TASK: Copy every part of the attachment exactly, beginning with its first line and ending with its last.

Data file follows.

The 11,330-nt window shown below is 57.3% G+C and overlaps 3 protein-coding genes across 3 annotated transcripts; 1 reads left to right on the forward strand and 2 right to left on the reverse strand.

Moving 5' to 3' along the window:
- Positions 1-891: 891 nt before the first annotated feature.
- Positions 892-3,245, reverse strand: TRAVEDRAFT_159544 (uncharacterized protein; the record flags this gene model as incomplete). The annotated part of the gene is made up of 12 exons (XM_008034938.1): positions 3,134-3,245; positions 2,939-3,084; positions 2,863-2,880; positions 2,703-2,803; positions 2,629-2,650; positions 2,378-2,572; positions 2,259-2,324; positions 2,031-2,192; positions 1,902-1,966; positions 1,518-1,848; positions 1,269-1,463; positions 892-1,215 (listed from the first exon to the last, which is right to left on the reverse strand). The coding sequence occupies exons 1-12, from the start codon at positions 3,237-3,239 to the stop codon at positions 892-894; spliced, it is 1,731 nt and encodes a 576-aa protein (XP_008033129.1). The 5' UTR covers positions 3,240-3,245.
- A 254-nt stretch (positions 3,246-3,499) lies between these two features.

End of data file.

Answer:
The 11,330-nt window shown below is 57.3% G+C and overlaps 3 protein-coding genes across 3 annotated transcripts; 1 reads left to right on the forward strand and 2 right to left on the reverse strand.

Moving 5' to 3' along the window:
- Positions 1-891: 891 nt before the first annotated feature.
- Positions 892-3,245, reverse strand: TRAVEDRAFT_159544 (uncharacterized protein; the record flags this gene model as incomplete). The annotated part of the gene is made up of 12 exons (XM_008034938.1): positions 3,134-3,245; positions 2,939-3,084; positions 2,863-2,880; positions 2,703-2,803; positions 2,629-2,650; positions 2,378-2,572; positions 2,259-2,324; positions 2,031-2,192; positions 1,902-1,966; positions 1,518-1,848; positions 1,269-1,463; positions 892-1,215 (listed from the first exon to the last, which is right to left on the reverse strand). The coding sequence occupies exons 1-12, from the start codon at positions 3,237-3,239 to the stop codon at positions 892-894; spliced, it is 1,731 nt and encodes a 576-aa protein (XP_008033129.1). The 5' UTR covers positions 3,240-3,245.
- A 254-nt stretch (positions 3,246-3,499) lies between these two features.